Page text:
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Pedagogical change is imperative for historical memory education (HME). This chapter describes qualitatively an educational experience in HME that embeds document-based analysis in role-playing activities. Historical role-playing was used as a pedagogical resource, allowing the presentation of historical inquiry within narratives that are attractive for students. Results show that the role-playing activities fostered class dynamics around emergent document-based narratives that transformed both the understanding of the conflict and the empathetic appreciation of what the conflict meant emotionally for victims and survivors. Using thematic analysis, this chapter presents the main findings of this work in a way that can enrich pedagogical practices in history and HME. Guidelines for designing this type of activities are provided, attending especially to the principle of not reenacting traumatic events directly and to the need of having adequate moments of emotional closing and healing, but also to the idea that HME needs to present the complexity of a violent past and to connect with economic, political, and institutional issues.
... As "a border, a margin, a site of negotiation" (Carlson, 1996, p. 20) the dramaturgical process offers youth opportunities to understand their lives and experiences (Hammock, 2011;Winn, 2012); portray the stories and personae of other people as a way to try on different selves (Halverson, 2010); and imagine possibilities for their lives (Halverson, 2010;Winn & Jackson, 2011). As a "live space" (Halverson, 2010) for the interrogation of inequitable conditions, theater affords youth with opportunities to delve into and retell difficult events and repudiate negative judgments through the re-presentation of lived experiences (Halverson, 2005;Winn, 2012). Rehearsals and performances are thus significant sites of "authoring" (Halverson, 2010;Winn & Jackson, 2011). ...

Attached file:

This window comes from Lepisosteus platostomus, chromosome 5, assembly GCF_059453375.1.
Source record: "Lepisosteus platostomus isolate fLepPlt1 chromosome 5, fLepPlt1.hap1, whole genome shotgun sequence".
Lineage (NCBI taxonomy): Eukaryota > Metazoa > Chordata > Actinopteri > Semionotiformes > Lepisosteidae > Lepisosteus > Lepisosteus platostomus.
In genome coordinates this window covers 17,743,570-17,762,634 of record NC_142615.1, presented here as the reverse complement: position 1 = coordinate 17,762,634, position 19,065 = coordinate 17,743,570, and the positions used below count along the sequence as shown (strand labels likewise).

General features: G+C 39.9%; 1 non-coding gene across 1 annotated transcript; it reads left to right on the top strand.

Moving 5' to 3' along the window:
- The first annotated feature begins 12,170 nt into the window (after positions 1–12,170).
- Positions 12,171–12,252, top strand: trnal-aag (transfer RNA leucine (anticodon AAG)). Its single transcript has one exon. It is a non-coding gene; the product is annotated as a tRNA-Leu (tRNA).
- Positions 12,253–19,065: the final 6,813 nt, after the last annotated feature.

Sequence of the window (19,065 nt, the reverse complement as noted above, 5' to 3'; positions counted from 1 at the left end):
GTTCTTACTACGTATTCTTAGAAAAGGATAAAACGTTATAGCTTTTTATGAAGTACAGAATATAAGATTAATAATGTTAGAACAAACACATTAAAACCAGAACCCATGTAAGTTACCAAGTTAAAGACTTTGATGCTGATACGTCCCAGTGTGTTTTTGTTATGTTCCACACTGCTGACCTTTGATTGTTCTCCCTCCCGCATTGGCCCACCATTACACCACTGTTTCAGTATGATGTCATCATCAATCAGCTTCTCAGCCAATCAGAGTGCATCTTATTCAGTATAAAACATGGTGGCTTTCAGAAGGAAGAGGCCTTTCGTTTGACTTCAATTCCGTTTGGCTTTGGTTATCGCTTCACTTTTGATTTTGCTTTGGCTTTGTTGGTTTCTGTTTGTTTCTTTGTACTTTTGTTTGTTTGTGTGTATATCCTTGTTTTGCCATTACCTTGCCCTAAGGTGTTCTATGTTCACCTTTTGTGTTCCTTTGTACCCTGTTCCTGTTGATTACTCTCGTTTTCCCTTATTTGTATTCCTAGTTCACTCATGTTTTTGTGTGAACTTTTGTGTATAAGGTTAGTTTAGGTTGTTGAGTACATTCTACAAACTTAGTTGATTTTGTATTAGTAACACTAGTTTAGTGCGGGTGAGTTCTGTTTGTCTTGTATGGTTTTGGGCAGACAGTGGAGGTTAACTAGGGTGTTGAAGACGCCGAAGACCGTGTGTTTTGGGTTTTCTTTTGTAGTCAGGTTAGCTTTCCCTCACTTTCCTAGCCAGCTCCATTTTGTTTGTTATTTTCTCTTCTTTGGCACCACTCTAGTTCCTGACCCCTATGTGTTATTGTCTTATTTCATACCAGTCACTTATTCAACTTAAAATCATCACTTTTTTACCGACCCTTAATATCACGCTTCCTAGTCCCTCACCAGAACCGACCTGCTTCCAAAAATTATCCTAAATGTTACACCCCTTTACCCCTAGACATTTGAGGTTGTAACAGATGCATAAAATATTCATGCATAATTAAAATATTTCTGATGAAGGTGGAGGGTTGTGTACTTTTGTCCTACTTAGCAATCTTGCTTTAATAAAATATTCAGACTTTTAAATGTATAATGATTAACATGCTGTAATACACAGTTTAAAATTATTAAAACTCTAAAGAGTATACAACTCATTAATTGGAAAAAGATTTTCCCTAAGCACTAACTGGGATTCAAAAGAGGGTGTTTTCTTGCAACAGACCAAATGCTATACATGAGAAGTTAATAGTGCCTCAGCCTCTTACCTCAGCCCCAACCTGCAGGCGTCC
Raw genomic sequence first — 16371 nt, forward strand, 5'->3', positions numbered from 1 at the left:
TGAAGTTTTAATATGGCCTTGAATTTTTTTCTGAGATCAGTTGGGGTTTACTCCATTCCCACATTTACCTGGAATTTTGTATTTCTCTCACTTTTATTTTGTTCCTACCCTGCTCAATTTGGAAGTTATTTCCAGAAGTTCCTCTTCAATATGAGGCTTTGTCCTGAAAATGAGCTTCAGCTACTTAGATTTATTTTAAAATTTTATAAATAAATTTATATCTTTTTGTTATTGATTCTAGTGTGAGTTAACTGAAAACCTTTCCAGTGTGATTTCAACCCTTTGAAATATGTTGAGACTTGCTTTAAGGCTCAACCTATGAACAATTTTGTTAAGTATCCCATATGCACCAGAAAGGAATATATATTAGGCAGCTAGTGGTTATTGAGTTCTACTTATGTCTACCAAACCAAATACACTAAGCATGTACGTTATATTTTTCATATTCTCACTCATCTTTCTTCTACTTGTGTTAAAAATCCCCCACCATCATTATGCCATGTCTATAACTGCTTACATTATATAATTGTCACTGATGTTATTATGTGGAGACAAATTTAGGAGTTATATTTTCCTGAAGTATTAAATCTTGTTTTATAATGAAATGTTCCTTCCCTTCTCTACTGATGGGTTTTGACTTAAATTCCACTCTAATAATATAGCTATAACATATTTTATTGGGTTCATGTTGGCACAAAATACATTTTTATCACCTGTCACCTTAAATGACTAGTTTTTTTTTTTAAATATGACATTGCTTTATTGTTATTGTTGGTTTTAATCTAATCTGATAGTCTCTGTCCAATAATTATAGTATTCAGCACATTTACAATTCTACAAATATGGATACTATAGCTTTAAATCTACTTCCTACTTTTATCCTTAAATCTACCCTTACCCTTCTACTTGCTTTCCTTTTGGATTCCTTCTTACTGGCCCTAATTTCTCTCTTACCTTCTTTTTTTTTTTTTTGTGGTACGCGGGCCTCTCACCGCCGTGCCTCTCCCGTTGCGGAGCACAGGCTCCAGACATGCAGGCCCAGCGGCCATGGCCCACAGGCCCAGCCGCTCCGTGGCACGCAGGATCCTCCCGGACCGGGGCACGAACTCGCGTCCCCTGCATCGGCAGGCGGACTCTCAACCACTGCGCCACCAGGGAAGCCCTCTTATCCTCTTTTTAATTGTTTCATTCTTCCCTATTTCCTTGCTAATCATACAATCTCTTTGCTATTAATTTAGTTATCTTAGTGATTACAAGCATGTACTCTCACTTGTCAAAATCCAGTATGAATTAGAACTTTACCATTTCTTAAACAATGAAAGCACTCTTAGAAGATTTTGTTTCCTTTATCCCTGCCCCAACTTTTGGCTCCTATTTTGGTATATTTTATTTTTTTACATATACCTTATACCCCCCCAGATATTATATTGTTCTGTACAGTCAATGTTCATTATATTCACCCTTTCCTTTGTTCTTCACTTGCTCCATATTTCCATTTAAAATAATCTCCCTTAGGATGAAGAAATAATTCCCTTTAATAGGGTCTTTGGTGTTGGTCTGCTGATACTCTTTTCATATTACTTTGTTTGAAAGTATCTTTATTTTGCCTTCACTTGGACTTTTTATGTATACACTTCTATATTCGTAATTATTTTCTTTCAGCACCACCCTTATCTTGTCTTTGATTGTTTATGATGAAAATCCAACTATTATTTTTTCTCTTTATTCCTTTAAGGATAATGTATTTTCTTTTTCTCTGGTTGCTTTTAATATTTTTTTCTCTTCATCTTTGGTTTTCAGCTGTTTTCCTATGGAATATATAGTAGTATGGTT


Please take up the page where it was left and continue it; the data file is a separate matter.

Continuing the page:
... Furthermore, Xang understood that it was important for him to risk the personal and navigate the "blurred boundaries" between the personal and professional (McLaughlin, 2001) to illustrate for Hmong youth possible ethnic selves (cf. Halverson, 2005) that included dating or marrying someone with the same last name: I don't think that any of them would have been-If not for this story and if not for my experience, I have a feeling they would not have seen the same-last-name dating as an okay thing . . . They wouldn't have seen it as an okay thing. ...
Article